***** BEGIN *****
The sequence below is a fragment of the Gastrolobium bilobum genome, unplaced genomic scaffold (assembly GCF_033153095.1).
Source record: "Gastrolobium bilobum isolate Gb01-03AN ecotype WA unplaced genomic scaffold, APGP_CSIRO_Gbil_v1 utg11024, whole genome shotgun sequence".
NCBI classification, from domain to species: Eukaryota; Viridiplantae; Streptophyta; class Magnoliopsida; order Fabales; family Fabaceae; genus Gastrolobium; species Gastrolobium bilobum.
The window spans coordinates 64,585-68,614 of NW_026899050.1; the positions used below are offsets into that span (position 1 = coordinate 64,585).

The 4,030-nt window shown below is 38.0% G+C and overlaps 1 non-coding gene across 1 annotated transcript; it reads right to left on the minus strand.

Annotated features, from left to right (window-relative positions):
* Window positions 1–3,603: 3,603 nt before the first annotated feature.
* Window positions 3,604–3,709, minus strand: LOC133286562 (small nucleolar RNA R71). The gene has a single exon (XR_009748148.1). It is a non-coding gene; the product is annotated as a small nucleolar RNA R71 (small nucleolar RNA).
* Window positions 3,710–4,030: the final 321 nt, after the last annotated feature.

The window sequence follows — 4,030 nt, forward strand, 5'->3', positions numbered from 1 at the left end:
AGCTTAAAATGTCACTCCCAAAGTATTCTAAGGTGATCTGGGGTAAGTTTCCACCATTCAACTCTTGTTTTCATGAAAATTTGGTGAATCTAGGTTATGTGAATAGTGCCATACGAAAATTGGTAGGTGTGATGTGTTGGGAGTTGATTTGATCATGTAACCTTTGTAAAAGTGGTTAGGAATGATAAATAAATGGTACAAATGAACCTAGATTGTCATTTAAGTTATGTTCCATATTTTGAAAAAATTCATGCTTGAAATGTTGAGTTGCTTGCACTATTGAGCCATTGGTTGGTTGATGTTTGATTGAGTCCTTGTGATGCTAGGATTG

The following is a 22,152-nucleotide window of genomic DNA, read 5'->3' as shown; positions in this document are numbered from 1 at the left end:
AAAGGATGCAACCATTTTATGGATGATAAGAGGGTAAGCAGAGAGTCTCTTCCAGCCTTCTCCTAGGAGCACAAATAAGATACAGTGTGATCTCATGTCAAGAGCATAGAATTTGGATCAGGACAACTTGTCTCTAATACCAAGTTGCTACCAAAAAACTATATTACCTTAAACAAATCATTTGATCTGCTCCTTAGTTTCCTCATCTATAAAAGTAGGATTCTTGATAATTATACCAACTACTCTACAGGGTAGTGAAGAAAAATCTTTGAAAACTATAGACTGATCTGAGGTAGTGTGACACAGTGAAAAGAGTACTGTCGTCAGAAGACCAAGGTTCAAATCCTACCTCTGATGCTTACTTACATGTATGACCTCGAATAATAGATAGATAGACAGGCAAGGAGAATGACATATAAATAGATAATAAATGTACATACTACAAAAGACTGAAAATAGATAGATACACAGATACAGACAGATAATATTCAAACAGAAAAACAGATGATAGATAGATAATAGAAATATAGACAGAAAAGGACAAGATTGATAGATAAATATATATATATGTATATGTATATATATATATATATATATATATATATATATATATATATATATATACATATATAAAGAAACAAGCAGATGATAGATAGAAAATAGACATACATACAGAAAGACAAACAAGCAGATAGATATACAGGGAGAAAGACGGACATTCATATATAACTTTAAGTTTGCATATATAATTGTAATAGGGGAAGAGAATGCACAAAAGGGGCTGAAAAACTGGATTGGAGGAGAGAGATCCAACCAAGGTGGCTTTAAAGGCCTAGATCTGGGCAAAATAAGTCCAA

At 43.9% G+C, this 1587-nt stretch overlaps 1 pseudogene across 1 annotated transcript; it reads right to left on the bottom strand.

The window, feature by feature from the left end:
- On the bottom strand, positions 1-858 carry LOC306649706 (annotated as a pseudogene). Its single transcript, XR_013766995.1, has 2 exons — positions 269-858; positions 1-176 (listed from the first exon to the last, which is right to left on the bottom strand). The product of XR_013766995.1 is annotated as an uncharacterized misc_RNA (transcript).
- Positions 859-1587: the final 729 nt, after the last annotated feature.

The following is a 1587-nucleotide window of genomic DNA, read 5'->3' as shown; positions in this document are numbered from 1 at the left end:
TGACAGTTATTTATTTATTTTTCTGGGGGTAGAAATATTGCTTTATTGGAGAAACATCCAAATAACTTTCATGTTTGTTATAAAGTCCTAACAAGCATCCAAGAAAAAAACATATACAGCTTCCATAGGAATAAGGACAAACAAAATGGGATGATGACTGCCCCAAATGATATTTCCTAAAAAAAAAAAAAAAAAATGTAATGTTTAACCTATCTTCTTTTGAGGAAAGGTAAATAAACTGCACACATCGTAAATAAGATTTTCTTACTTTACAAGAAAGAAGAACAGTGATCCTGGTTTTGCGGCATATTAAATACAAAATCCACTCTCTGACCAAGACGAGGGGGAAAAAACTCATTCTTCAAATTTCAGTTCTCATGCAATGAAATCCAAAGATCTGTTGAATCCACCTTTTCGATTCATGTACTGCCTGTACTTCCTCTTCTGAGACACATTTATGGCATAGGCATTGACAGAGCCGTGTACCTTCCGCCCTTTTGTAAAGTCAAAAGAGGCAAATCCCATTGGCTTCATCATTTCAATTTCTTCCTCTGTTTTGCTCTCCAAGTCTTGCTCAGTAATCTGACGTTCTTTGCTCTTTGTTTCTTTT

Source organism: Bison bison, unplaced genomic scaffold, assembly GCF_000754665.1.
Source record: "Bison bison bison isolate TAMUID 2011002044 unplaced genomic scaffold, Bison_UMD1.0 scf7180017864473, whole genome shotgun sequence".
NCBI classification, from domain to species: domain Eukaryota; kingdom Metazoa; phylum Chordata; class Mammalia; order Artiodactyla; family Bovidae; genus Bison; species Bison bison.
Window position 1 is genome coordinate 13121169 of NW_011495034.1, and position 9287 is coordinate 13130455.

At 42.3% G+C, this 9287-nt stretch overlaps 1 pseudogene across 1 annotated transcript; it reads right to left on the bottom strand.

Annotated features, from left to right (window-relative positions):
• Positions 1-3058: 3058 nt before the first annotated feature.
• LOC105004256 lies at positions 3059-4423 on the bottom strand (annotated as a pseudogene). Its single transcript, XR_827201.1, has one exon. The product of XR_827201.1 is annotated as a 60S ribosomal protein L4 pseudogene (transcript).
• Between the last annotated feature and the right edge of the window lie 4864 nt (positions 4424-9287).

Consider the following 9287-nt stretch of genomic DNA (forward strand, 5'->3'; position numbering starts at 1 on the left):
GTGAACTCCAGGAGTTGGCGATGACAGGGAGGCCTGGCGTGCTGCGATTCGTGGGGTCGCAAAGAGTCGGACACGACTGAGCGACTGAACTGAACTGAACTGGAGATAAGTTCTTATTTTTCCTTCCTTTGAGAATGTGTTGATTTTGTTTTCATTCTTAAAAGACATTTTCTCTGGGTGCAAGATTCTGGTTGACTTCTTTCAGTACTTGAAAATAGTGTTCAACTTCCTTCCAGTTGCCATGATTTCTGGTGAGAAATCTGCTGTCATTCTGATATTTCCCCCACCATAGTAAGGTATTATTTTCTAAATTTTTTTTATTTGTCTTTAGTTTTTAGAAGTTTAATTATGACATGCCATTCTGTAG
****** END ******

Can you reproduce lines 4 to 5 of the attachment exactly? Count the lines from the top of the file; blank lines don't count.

The window spans coordinates 64,585-68,614 of NW_026899050.1; the positions used below are offsets into that span (position 1 = coordinate 64,585).

The 4,030-nt window shown below is 38.0% G+C and overlaps 1 non-coding gene across 1 annotated transcript; it reads right to left on the minus strand.